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How To Dry Herbs In The Oven.

My little herb garden has done really well this year. Especially the chocolate mint. . . . that stuff is practically trying to take over the whole bed. 

In fact, I’ve been using it as the background for a lot of product photos lately. . . . 

Herb Garden as background

I love using fresh herbs in soap making and DIY beauty treatments (like the rosemary ACV hair rinse here) and of course cooking, but sometimes you have to turn to dried herbs. And while, we haven’t had any really cold weather, yet, and the herb garden is still going strong for now, those frigid temps are on the way. But before it gets here, I wanted to dry some of the herbs.

Now, there are a few different ways to dry herbs. . . . there’s drying by bundling the herbs and letting them air dry over several days, oven drying them, and even microwaving. If you live in humid areas (like I do – even in the Fall, it’s still humid). then air drying is going to take a lot longer. So, for me, that means oven drying the herbs. 

How to

First, some tips that I have quickly learned:

Pick the herbs in the morning when the essential oils and flavors are stronger. 

If they need it, rinse them immediately. 

For smaller leafed herbs, wait until after they’re dry to pick them off the stems. It’s much easier and quicker.

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Preheat the oven to a very low temperature setting (under 200F degrees).

Spread the herbs out on a cookie sheet, making sure they’re not touching each other as it’ll take longer to dry if they are.

Place in the oven, leaving the door cracked. Leaving the door cracked ensures that they dry instead of bake. 

After about 20 to 30 minutes, check the herbs. When they’re through drying, the leaves will crumble in your fingers. If they need longer to dry, leave them and recheck them every 10 minutes. 

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I dried my basil and chocolate mint with the oven at 180F degrees, and it took about 30 – 50 minutes in all for each batch. 

Store whole or ground in a jar. 

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DIY Bath Truffles

Disclosure: This post contains affiliate links. 

Bath truffles are a new-ish addition to the Maiden Hill Farm lineup (visit the Etsy shop here), and let me tell you, they’ve been really popular. 

With good reason. Imagine a bath bomb (or fizzy, as they’re somtimes called) with a boatload of skin nourishing cocoa butter added to it. What does that make? A bath truffle!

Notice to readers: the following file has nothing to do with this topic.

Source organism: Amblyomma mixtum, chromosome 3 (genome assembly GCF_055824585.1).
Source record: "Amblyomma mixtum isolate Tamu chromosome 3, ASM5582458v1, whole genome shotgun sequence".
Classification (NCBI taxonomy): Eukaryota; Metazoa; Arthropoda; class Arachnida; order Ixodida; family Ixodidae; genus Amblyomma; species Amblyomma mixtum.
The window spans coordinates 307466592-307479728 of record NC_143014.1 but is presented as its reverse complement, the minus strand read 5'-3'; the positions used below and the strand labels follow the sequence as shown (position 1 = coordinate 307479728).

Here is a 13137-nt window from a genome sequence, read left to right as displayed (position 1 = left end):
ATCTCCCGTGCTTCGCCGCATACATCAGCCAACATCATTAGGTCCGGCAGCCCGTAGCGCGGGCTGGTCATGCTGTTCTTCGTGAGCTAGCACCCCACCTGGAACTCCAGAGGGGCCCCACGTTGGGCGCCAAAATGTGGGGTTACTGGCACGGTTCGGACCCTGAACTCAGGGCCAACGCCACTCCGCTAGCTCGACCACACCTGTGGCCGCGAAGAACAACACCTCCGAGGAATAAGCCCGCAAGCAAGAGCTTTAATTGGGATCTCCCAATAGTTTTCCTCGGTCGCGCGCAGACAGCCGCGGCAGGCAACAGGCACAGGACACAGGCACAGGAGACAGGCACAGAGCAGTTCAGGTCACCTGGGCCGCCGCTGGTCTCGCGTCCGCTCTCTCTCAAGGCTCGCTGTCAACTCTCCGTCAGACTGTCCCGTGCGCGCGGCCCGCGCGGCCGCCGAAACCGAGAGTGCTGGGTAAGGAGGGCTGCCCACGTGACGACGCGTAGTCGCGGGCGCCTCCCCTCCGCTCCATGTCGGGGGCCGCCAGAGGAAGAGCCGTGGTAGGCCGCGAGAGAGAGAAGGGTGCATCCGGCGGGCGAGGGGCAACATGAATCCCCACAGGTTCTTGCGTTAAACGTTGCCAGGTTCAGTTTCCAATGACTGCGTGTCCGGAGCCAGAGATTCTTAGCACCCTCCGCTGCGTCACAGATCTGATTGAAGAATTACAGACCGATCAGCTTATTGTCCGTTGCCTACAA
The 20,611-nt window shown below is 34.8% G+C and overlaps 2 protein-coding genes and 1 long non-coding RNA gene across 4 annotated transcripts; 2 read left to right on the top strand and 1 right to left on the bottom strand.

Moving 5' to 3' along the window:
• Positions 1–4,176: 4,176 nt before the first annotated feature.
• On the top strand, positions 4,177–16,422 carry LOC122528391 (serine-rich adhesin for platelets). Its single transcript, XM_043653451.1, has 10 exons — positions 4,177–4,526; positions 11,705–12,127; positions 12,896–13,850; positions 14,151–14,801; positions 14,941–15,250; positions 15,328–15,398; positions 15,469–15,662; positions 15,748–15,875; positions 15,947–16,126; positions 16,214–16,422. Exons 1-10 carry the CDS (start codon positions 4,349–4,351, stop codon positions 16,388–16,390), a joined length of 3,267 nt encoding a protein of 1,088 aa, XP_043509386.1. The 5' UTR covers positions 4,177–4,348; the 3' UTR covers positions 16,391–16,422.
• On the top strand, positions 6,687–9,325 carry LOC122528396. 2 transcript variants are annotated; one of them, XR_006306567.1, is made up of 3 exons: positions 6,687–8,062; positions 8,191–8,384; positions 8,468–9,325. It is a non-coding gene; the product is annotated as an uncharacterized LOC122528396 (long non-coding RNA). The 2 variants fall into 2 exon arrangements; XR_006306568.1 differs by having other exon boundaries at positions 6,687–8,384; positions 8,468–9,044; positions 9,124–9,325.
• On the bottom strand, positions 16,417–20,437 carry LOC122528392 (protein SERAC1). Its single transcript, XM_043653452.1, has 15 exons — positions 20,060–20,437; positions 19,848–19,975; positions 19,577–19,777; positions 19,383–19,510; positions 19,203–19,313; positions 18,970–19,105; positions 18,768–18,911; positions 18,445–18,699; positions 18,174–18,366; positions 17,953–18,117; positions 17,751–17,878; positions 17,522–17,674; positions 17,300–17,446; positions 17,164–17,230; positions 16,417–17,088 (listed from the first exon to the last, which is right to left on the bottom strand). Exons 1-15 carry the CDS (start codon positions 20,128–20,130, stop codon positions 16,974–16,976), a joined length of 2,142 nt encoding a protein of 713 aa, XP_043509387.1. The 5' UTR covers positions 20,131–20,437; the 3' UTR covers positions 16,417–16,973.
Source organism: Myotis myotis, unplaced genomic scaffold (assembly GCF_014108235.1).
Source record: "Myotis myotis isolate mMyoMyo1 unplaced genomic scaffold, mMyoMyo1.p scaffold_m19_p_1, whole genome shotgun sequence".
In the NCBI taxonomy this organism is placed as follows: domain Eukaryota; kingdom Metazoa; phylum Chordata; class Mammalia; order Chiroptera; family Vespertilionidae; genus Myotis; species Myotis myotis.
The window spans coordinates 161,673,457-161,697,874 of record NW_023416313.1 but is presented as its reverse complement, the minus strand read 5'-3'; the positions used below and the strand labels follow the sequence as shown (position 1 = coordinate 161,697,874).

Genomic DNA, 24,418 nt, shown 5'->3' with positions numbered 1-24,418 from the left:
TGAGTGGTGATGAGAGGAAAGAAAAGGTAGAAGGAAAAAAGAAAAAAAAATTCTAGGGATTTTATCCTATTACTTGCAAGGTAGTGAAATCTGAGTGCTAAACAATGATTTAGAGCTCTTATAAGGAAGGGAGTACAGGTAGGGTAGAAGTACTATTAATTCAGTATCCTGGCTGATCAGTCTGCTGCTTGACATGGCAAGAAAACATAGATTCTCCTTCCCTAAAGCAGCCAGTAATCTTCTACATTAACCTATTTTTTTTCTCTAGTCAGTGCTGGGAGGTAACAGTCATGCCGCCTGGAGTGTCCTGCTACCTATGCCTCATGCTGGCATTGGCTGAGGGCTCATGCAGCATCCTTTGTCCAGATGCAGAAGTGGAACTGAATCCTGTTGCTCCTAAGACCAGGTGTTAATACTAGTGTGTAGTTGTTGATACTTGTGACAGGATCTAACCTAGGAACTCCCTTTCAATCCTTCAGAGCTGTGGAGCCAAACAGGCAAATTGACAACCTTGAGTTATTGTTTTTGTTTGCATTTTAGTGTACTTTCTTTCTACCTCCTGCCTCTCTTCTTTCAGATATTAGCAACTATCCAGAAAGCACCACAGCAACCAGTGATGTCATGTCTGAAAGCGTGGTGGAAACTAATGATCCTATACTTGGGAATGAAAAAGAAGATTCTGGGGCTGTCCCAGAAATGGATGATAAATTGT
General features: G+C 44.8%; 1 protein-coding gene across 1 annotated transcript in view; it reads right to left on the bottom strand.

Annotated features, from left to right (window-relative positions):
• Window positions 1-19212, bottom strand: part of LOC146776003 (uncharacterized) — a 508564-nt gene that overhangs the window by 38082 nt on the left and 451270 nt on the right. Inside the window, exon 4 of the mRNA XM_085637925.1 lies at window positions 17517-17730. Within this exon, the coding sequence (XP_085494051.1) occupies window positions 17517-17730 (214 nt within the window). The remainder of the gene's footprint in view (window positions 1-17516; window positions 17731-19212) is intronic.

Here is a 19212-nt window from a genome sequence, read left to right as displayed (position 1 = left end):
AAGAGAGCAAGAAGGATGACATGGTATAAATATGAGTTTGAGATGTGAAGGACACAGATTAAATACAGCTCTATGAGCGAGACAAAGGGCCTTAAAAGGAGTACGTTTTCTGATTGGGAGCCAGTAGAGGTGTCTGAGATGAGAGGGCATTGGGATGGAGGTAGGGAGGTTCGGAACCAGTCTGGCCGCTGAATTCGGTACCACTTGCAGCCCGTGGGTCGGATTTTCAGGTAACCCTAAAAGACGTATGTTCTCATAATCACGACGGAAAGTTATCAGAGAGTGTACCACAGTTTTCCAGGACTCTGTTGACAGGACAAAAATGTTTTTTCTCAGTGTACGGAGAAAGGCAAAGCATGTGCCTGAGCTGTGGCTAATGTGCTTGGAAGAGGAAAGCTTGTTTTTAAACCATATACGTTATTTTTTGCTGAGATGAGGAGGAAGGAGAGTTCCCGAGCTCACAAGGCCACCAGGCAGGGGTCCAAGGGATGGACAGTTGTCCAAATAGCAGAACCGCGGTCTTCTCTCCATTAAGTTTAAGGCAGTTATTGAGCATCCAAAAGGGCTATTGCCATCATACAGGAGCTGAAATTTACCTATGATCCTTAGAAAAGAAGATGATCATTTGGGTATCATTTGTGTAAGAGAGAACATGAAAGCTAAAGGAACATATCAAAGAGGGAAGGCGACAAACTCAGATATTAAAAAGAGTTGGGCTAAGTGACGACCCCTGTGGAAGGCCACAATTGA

So, how do you make these little truffles of goodness. Well, it’s as simple as three ingredients. 

No, seriously. There are three main ingredients in them.

Baking Soda. One.

Citric acid. Two.

And cocoa butter. That’s three.

Of course, if you’re like me and dream in bling-tastic, add a little fragrace (or essential oils), a bit of color, and the ultimate in bling, glitter, and you’ve got the bling-iest of bath indulgences. 

Okay, so maybe that’s a little much on the bling wagon, but these babies are seriously cute. 

Pink Champagne

So, let’s make some. . .

Ingredients:

5 oz baking soda
2.5 oz citric acid
3 oz cocoa butter
0.17 oz fragrance or essential oil (I used Strawberries & Champagne body safe fragrance oil for this batch)
1/4 tsp Pink Mica Powder mixed with vegetable glycerin (optional)
Silicon Ice Cube Mold

Drizzle on top:
2.5 oz baking soda
1.25 oz citric acid
1.5 oz cocoa butter
.08 oz fragrance or essential oil

Cosmetic Grade Glitter (optional)
Pink Himalayan Sea Salt (optional)

Directions:

First, I should mention that all ingredients (other than colorants, glitter, etc) are measured by weight. 

Weigh the citric acid and baking soda into a heat safe medium sized bowl.

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Use a fork or your hands to break up any clumps and to also mix the two powders together. Set aside.

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Weigh the cocoa butter into a microwave safe measuring cup. Heat in 30 second bursts until completely melted, making sure to not leave it unattended. Handle with care when removing it from the microwave as it will be very hot.

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Slowly pour the melted cocoa butter into the citric acid/baking soda mixture, using a fork to completely combine them.

At this point, you can add in the fragrance and/or essential oil (I used Strawberries & Champagne for this batch). M It’s very important that you only use body safe fragrance oils. 

You can also stir in colorants if you’d like. To get a beautiful soft pink color, I used an eighth of a teaspoon of pink mica mixed with just enough vegetable glycerin to dissolve the powder. 

Spoon the mixture into the mold of your choice (I use a silicon ice cube tray – similar to this one)

Allow to harden for about 24 hours before unmolding. 

To create the drizzle on top, make a second smaller batch of bath truffle mixture, following the same instructions above. But instead of spooning it into the mold, place it into a plastic storage bag, snip one corner off, and drizzle a little on top of each bath truffle square.

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Then, add a little cosmetic grade glitter (regular glitter won’t work and can irritate skin) and a pinch of pink Himalayan sea salt and voila!

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Directions For Use:
Drop one in to a warm bath (or foot bath) and enjoy.

Please note: Bath truffles may make floor slippery, so please use caution.

DIY Pink Champagne Bath Truffles

Ingredients

  • 5 oz baking soda
  • 2.5 oz citric acid
  • 3 oz cocoa butter
  • 0.17 oz fragrance or essential oil
  • 1/4 tsp Pink Mica Powder mixed with vegetable glycerin (optional)
  • Silicon Ice Cube Mold